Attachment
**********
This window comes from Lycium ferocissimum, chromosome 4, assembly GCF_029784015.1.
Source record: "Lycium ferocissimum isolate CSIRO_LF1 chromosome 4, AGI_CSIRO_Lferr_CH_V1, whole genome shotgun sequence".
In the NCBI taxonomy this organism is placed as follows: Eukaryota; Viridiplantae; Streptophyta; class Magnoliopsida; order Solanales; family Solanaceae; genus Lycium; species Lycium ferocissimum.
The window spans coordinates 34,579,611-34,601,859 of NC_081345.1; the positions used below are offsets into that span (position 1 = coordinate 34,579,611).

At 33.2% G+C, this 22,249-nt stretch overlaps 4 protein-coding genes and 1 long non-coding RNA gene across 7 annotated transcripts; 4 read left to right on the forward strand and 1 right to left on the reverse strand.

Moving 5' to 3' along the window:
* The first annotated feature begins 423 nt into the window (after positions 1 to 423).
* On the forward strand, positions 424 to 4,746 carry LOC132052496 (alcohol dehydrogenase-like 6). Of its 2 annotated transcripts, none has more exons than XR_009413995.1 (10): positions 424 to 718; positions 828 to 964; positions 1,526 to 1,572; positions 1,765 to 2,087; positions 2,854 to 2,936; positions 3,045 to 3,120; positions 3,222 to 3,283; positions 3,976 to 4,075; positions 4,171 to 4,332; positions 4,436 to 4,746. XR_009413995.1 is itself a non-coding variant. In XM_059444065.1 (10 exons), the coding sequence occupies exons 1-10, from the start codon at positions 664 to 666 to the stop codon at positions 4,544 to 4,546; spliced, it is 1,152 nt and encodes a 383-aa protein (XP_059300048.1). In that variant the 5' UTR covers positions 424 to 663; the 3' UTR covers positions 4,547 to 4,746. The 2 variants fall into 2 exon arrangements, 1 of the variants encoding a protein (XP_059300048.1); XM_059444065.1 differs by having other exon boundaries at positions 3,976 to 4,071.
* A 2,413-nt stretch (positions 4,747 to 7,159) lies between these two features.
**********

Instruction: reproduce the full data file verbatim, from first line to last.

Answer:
This window comes from Lycium ferocissimum, chromosome 4, assembly GCF_029784015.1.
Source record: "Lycium ferocissimum isolate CSIRO_LF1 chromosome 4, AGI_CSIRO_Lferr_CH_V1, whole genome shotgun sequence".
In the NCBI taxonomy this organism is placed as follows: Eukaryota; Viridiplantae; Streptophyta; class Magnoliopsida; order Solanales; family Solanaceae; genus Lycium; species Lycium ferocissimum.
The window spans coordinates 34,579,611-34,601,859 of NC_081345.1; the positions used below are offsets into that span (position 1 = coordinate 34,579,611).

At 33.2% G+C, this 22,249-nt stretch overlaps 4 protein-coding genes and 1 long non-coding RNA gene across 7 annotated transcripts; 4 read left to right on the forward strand and 1 right to left on the reverse strand.

Moving 5' to 3' along the window:
* The first annotated feature begins 423 nt into the window (after positions 1 to 423).
* On the forward strand, positions 424 to 4,746 carry LOC132052496 (alcohol dehydrogenase-like 6). Of its 2 annotated transcripts, none has more exons than XR_009413995.1 (10): positions 424 to 718; positions 828 to 964; positions 1,526 to 1,572; positions 1,765 to 2,087; positions 2,854 to 2,936; positions 3,045 to 3,120; positions 3,222 to 3,283; positions 3,976 to 4,075; positions 4,171 to 4,332; positions 4,436 to 4,746. XR_009413995.1 is itself a non-coding variant. In XM_059444065.1 (10 exons), the coding sequence occupies exons 1-10, from the start codon at positions 664 to 666 to the stop codon at positions 4,544 to 4,546; spliced, it is 1,152 nt and encodes a 383-aa protein (XP_059300048.1). In that variant the 5' UTR covers positions 424 to 663; the 3' UTR covers positions 4,547 to 4,746. The 2 variants fall into 2 exon arrangements, 1 of the variants encoding a protein (XP_059300048.1); XM_059444065.1 differs by having other exon boundaries at positions 3,976 to 4,071.
* A 2,413-nt stretch (positions 4,747 to 7,159) lies between these two features.